The camp was actually three camps. Camp 1 was where the men who captured on Bataan and taken part in the death march where held. Camp 2 did not have an adequate water supply and was closed. It later reopened and housed Naval POWs. Camp 3 was where those men captured when Corregidor surrendered were taken. In addition, men from Bataan who had been hospitalized when the surrender came were sent to the camp. Camp 3 was later consolidated into Camp 1.

Once in the camp, the POWs were allowed to run the camp. The Japanese only entered if they had an issue they wanted to deal with. To prevent escapes, the POWs set up a detail that patrolled the fence of the camp. The reason this was done was that those who did escape and were caught were tortured before being executed, while the other POWs were made to watch. It is believed that no POW successfully escaped from the camp.

In the camp, the Japanese instituted the “Blood Brother” rule. If one man escaped the other nine men in his group would be executed. POWs caught trying to escape were beaten. Those who did escape and were caught were tortured before being executed. It is not known if any POW successfully escaped from the camp.

The barracks in the camp were built to house 50 POWs, but most had between 60 to 120 POWs in them. The POWs slept on bamboo slats, without mattresses, bedding, or mosquito netting. Many quickly became ill. The POWs were assigned to barracks which meant that the members of their group lived together, went out on work details together, and would be executed together since they were Blood Brothers.

The POWs were sent out on work details one was to cut wood for the POW kitchens. The two major details were the farm detail and the airfield detail which lasted for years. A typical day on any detail lasted from 7:00 A.M. until 5:00 P.M. The POWs on the farm detail would have to go to a shed each morning to get tools. As they left the shed, the Japanese guards thought it was great fun to hit them over their heads.

The detail was under the command of “Big Speedo” who spoke very little English. When he wanted the POWs to work faster, he told the POWs “speedo.” Although he was known to have a temper, the POWs thought he was fair. Another guard was “Little Speedo” who was smaller and also used “speedo” when he wanted the POWs to work faster. The POWs also felt he was pretty fair in his treatment of them.

“Smiley” was another guard who always had a smile on his face but could not be trusted. He was the meanest of the guards and beat men up for no reason. He liked to hit the POWs with the club. Any prisoner who he believed was not working hard enough got knocked over with it. Any prisoner who he believed was not working hard enough got knocked over with it. Each morning, after arriving at the farm, the POWs went into a tool shed to get their tools. As they left the shed, the guards hit them on their heads.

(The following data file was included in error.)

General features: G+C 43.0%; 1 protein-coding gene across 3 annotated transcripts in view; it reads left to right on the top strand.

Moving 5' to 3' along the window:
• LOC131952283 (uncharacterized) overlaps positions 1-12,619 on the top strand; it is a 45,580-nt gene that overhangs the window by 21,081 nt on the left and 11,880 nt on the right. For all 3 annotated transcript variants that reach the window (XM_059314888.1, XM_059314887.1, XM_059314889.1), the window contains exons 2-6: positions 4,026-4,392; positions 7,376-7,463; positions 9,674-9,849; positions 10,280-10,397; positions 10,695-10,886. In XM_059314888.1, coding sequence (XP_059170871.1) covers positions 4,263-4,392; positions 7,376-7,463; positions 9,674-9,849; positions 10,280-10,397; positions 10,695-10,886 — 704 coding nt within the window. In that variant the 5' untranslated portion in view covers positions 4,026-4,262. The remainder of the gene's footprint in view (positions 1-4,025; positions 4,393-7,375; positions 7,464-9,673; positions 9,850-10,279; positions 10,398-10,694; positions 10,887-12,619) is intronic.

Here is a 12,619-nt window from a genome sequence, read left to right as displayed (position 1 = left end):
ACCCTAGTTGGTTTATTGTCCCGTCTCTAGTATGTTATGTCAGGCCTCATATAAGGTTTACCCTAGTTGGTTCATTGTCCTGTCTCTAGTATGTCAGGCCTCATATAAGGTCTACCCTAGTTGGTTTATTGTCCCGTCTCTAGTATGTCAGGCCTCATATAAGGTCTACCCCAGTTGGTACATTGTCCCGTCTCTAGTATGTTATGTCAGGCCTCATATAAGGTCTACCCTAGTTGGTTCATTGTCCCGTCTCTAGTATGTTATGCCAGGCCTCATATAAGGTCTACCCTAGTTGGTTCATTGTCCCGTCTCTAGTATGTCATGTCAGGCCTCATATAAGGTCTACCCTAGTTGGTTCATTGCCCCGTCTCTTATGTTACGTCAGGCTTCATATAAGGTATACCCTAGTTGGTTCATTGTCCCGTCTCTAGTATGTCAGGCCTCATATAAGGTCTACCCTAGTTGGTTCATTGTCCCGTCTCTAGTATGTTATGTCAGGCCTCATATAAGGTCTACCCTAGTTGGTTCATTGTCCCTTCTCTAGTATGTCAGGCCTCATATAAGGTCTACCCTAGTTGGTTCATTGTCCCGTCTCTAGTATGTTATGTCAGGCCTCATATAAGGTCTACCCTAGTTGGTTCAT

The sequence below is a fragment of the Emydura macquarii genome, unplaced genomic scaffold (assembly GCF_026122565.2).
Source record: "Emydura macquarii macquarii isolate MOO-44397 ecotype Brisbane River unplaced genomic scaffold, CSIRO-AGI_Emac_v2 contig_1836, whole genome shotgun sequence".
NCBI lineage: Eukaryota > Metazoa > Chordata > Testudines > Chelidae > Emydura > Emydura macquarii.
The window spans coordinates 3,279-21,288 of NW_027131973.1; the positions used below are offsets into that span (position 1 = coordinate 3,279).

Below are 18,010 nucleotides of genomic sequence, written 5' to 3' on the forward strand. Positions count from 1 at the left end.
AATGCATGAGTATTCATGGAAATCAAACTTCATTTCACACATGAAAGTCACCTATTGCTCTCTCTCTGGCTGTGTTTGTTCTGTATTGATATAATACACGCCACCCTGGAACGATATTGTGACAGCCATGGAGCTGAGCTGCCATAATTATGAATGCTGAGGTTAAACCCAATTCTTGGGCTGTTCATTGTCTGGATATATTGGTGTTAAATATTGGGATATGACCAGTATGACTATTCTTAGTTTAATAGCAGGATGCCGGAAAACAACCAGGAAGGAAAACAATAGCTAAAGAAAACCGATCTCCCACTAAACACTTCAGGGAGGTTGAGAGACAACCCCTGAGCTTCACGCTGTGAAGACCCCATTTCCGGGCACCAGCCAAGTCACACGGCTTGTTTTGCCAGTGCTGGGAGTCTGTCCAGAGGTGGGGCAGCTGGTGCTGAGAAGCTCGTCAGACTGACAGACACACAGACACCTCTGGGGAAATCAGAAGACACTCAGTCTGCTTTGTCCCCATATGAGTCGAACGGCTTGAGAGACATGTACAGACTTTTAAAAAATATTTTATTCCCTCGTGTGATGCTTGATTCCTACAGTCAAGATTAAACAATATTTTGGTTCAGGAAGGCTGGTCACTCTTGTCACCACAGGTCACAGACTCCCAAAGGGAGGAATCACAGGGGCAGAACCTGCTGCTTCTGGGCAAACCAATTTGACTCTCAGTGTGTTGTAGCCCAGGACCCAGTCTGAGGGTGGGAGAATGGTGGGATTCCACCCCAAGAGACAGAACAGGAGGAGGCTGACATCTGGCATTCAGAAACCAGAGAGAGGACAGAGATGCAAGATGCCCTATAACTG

Other POWs worked in rice paddies. While working in the fields, the favorite punishment given to the men in the rice paddies was to have their faces pushed into the mud and stepped on by a guard to drive their faces deeper into the mud. Returning from a detail the POWs bought or were given, medicine, food, and tobacco, which they somehow managed to get into the camp even though they were searched when they returned.

Rice was the main food given to the POWs fed to them as “lugow” which meant “wet rice.” During their time in the camp, they received few vegetables and almost no fruit. Once in awhile, they received bread.

The camp hospital consisted of 30 wards that could hold 40 men each, but it was more common for them to have 100 men in them. Each man had approximately an area of 2 feet by 6 feet to lie in. The sickest POWs were put in “Zero Ward,” which was called this because it was missed by the Japanese when they counted barracks. The Japanese put a fence up around the building to protect themselves and would not go into the area. There were two rolls of wooden platforms around the perimeter of the building. The sickest POWs were put on the lower platform which had holes cut into it so they could relieve themselves. Most of those who entered the ward died.